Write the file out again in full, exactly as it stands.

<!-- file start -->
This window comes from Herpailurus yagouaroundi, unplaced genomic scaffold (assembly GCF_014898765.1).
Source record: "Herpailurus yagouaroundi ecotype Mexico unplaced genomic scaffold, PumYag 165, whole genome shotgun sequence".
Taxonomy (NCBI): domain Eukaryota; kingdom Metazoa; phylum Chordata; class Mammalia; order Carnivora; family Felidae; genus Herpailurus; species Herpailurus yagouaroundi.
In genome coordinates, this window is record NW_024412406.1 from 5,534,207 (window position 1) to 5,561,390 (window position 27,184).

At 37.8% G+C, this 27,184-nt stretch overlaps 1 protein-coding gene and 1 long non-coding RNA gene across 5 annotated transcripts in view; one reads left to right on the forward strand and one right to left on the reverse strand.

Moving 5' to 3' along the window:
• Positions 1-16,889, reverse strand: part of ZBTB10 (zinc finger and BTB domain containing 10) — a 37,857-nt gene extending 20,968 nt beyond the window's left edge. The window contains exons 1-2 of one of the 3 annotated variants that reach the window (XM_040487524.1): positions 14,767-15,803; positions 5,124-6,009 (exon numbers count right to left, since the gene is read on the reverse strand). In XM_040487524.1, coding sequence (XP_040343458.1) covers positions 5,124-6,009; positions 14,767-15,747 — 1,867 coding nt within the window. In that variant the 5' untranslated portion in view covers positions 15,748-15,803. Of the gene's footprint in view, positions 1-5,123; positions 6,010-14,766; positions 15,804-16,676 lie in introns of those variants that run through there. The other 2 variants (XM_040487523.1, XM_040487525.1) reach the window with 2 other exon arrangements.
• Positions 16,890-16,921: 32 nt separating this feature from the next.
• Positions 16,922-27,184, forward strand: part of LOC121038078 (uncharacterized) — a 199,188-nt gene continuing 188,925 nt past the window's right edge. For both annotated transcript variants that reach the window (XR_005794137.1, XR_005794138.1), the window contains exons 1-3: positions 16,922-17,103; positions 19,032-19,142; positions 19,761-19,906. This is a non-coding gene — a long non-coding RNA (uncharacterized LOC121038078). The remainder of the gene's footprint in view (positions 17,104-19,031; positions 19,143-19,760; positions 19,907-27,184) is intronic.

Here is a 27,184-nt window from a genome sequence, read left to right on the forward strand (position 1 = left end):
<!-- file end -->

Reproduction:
This window comes from Herpailurus yagouaroundi, unplaced genomic scaffold (assembly GCF_014898765.1).
Source record: "Herpailurus yagouaroundi ecotype Mexico unplaced genomic scaffold, PumYag 165, whole genome shotgun sequence".
Taxonomy (NCBI): domain Eukaryota; kingdom Metazoa; phylum Chordata; class Mammalia; order Carnivora; family Felidae; genus Herpailurus; species Herpailurus yagouaroundi.
In genome coordinates, this window is record NW_024412406.1 from 5,534,207 (window position 1) to 5,561,390 (window position 27,184).

At 37.8% G+C, this 27,184-nt stretch overlaps 1 protein-coding gene and 1 long non-coding RNA gene across 5 annotated transcripts in view; one reads left to right on the forward strand and one right to left on the reverse strand.

Moving 5' to 3' along the window:
• Positions 1-16,889, reverse strand: part of ZBTB10 (zinc finger and BTB domain containing 10) — a 37,857-nt gene extending 20,968 nt beyond the window's left edge. The window contains exons 1-2 of one of the 3 annotated variants that reach the window (XM_040487524.1): positions 14,767-15,803; positions 5,124-6,009 (exon numbers count right to left, since the gene is read on the reverse strand). In XM_040487524.1, coding sequence (XP_040343458.1) covers positions 5,124-6,009; positions 14,767-15,747 — 1,867 coding nt within the window. In that variant the 5' untranslated portion in view covers positions 15,748-15,803. Of the gene's footprint in view, positions 1-5,123; positions 6,010-14,766; positions 15,804-16,676 lie in introns of those variants that run through there. The other 2 variants (XM_040487523.1, XM_040487525.1) reach the window with 2 other exon arrangements.
• Positions 16,890-16,921: 32 nt separating this feature from the next.
• Positions 16,922-27,184, forward strand: part of LOC121038078 (uncharacterized) — a 199,188-nt gene continuing 188,925 nt past the window's right edge. For both annotated transcript variants that reach the window (XR_005794137.1, XR_005794138.1), the window contains exons 1-3: positions 16,922-17,103; positions 19,032-19,142; positions 19,761-19,906. This is a non-coding gene — a long non-coding RNA (uncharacterized LOC121038078). The remainder of the gene's footprint in view (positions 17,104-19,031; positions 19,143-19,760; positions 19,907-27,184) is intronic.

Here is a 27,184-nt window from a genome sequence, read left to right on the forward strand (position 1 = left end):